CBO Projects Cost of Senate Finance Panel’s Draft Plan at $900 Billion
The Senate Finance Committee's draft health reform bill would cost less than $900 billion over 10 years, according to a Congressional Budget Office estimate, Politico reports.
Finance Committee Chair Max Baucus (D-Mont.), who announced the CBO score on Wednesday, said that the projection was "encouraging," adding, "The bill would actually reduce the federal deficit in the 10th year by several billion dollars" (Budoff Brown, Politico, 7/29).
Baucus said CBO also projected that the draft bill would extend health insurance coverage to 95% of U.S. residents by 2015, two years after the bill would be implemented, and that the legislation would be fully offset (Hitt, Wall Street Journal, 7/29).
According to the CBO analysis, employer-sponsored coverage would increase under the legislation (Edney, CongressDaily, 7/29).
However, Baucus noted that the CBO report "does not include resolution of several key issues" (Norman/Reichard, CQ HealthBeat, 7/29).
According to The Hill, the Finance Committee's bill in its current form does not include two Democratic priorities:
- A public health insurance option; and
- A requirement that most employers offer health benefits to workers.
Both of those provisions are included in the House bill (HR 3200) and the Senate Health, Education, Labor and Pensions Committee's bill (Young, The Hill, 7/29).
CBO has estimated that the House and HELP Committee bills would actually increase health care spending growth (CongressDaily, 7/29).
Republicans React to CBO Score, Negotiators
Sen. Mike Enzi (R-Wyo.) -- a member of the Finance Committee group negotiating a bipartisan deal and ranking member of the Senate HELP Committee -- said that there is "no deal" yet on health reform in the committee and that the CBO score is not official because the bill's language has not been finalized.
Enzi said that discussions on 13 major issues and several smaller ones are continuing. He said, "There are a number of us on both sides of the aisle who are insisting that there be exact language and a true CBO score," adding, "They're not even close to having exact language, much less a true CBO score" (Norman/Jansen, CQ HealthBeat, 7/29).
Finance Committee ranking member Chuck Grassley (R-Iowa) -- also a member of the negotiating group -- cautioned that a deal is not "imminent" because concerns over cost and savings remain unresolved.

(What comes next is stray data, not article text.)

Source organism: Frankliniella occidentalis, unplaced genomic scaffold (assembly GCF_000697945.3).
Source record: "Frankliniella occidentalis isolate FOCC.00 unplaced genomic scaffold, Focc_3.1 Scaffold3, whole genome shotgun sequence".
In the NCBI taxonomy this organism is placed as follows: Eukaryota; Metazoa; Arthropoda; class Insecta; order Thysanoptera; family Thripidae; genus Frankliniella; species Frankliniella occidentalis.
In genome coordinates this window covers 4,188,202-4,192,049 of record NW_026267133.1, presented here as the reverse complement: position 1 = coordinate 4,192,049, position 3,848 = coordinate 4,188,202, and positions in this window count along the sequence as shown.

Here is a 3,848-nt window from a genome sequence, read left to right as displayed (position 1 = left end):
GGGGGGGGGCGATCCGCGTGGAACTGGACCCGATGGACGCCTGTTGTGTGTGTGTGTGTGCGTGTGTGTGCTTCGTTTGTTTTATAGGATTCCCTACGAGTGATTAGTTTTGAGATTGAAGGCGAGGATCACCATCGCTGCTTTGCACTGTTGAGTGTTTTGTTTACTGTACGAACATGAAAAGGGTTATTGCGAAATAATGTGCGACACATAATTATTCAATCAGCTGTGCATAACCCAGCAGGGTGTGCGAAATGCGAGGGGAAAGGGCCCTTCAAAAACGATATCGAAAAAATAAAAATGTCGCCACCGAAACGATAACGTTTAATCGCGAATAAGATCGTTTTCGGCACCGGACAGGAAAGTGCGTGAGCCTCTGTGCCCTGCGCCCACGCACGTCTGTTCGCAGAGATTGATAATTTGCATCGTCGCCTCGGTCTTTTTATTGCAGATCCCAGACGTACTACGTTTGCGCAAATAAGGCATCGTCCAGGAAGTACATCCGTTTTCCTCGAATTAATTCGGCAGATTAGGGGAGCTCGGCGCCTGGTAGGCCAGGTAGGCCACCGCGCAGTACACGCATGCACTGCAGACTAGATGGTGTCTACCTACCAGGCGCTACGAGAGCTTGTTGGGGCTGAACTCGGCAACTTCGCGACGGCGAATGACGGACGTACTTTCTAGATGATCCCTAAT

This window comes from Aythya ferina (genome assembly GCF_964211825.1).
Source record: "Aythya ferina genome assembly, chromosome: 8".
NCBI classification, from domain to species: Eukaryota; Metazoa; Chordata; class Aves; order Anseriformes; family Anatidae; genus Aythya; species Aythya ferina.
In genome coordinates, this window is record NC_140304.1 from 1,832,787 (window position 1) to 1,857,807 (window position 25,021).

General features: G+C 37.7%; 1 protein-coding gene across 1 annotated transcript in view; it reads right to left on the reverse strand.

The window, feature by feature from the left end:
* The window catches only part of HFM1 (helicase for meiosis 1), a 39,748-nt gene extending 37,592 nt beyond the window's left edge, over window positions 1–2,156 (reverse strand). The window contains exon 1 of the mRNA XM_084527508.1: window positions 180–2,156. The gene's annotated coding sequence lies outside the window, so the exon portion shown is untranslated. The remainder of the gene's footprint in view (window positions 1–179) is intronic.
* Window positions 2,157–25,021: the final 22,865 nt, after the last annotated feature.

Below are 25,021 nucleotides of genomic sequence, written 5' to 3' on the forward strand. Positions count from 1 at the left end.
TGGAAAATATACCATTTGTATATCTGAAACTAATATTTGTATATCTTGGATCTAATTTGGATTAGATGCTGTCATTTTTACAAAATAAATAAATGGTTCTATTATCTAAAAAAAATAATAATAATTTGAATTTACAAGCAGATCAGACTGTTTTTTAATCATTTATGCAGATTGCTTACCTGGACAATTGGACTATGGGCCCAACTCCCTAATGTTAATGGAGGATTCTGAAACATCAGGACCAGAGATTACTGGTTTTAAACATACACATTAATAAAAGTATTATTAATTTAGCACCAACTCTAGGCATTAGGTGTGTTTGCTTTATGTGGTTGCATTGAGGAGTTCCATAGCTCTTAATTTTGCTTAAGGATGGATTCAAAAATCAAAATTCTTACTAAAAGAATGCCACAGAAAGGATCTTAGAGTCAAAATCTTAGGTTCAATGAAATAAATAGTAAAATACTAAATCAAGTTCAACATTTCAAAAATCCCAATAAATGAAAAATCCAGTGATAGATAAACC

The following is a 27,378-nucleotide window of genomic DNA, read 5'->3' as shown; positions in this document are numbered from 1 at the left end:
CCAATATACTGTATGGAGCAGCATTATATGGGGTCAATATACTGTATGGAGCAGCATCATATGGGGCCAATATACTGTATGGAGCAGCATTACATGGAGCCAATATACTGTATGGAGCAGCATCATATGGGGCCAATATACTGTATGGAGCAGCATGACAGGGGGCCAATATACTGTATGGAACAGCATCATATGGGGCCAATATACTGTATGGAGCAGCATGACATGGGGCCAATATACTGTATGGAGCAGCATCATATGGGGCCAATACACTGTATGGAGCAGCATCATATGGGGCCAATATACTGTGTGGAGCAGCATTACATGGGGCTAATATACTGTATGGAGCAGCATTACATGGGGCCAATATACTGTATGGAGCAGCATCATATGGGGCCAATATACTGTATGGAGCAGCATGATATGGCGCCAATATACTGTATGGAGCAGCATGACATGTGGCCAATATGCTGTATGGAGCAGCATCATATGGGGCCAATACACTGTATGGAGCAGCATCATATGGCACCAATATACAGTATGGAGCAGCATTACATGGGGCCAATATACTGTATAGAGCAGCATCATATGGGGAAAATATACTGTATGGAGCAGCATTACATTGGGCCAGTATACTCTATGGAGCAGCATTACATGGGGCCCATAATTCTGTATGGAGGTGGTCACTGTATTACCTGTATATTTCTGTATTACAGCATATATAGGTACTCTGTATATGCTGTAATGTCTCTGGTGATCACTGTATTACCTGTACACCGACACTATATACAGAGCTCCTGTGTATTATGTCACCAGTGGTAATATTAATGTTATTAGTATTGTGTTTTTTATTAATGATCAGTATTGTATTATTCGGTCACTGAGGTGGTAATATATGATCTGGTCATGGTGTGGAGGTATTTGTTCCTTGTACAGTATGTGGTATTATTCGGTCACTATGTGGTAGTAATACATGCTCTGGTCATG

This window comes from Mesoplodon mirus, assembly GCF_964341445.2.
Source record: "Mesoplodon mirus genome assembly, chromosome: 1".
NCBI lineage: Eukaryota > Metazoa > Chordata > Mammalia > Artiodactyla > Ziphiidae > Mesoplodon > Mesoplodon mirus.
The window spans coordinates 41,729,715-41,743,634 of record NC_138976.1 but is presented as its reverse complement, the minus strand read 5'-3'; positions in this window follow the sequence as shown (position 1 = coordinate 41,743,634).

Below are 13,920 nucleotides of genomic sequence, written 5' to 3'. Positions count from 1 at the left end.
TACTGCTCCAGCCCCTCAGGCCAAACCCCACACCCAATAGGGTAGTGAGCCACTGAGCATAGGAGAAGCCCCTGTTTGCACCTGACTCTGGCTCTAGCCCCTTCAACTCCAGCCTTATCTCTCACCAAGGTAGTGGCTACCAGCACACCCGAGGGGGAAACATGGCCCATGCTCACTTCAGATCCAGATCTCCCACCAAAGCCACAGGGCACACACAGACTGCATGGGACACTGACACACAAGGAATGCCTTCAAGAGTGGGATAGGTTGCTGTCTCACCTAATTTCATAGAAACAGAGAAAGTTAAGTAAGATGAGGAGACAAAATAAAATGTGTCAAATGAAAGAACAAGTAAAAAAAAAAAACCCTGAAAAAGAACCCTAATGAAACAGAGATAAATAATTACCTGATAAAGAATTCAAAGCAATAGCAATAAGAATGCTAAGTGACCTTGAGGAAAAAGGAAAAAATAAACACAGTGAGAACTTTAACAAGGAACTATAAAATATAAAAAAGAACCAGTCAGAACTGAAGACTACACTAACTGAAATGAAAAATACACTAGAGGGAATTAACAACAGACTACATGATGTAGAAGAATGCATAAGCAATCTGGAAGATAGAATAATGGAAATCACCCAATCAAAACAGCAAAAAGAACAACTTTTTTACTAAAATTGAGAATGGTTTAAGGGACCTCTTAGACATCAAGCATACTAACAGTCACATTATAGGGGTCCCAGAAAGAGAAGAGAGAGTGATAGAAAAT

On Wednesday, Grassley told reporters from his home state that the negotiating group is making progress and has agreed on about 95% of the issues. However, he said that "the 5% that are left are very difficult, and I can't say that we're on the edge of getting them decided, but we're making some progress by inches" (Drucker, Roll Call, 7/29).
On NPR's "Morning Edition" on Wednesday, Grassley spoke about the negotiations in the Finance Committee and efforts to reach a bipartisan consensus (Inskeep, "Morning Edition," NPR, 7/29).
Senate Minority Whip Jon Kyl (R-Ariz.), a member of the Finance Committee, on Wednesday said that the committee likely will not reach an agreement on the legislation before September (Norman/Reichard, CQ HealthBeat, 7/29).
Democrats Respond to Delays
Some Democratic senators are concerned that legislation resulting from bipartisan negotiations "could yield a bill they can't support," CQ HealthBeat reports.
In addition, Senate HELP Committee Democrats are growing increasingly impatient as the Finance Committee negotiations have kept the panels from merging the reform bills and holding a floor vote on the measure before the August recess, CQ HealthBeat reports.
Sen. Sheldon Whitehouse (D-R.I.), a member of the HELP Committee, said that his Democratic colleagues would feel more comfortable with the Finance Committee's negotiations if the end results were clearer.
Whitehouse said Baucus has received "substantial trust," adding, "It has been difficult for Democrats outside the three inside this secret negotiation to respond to Republican attacks because we frankly don't have information about what it is that we would be defending. I think it would be very, very difficult to leave for the August recess without the Finance Committee even having laid down a bill" (Jansen, CQ HealthBeat, 7/29).This is part of the California Healthline Daily Edition, a summary of health policy coverage from major news organizations. Sign up for an email subscription.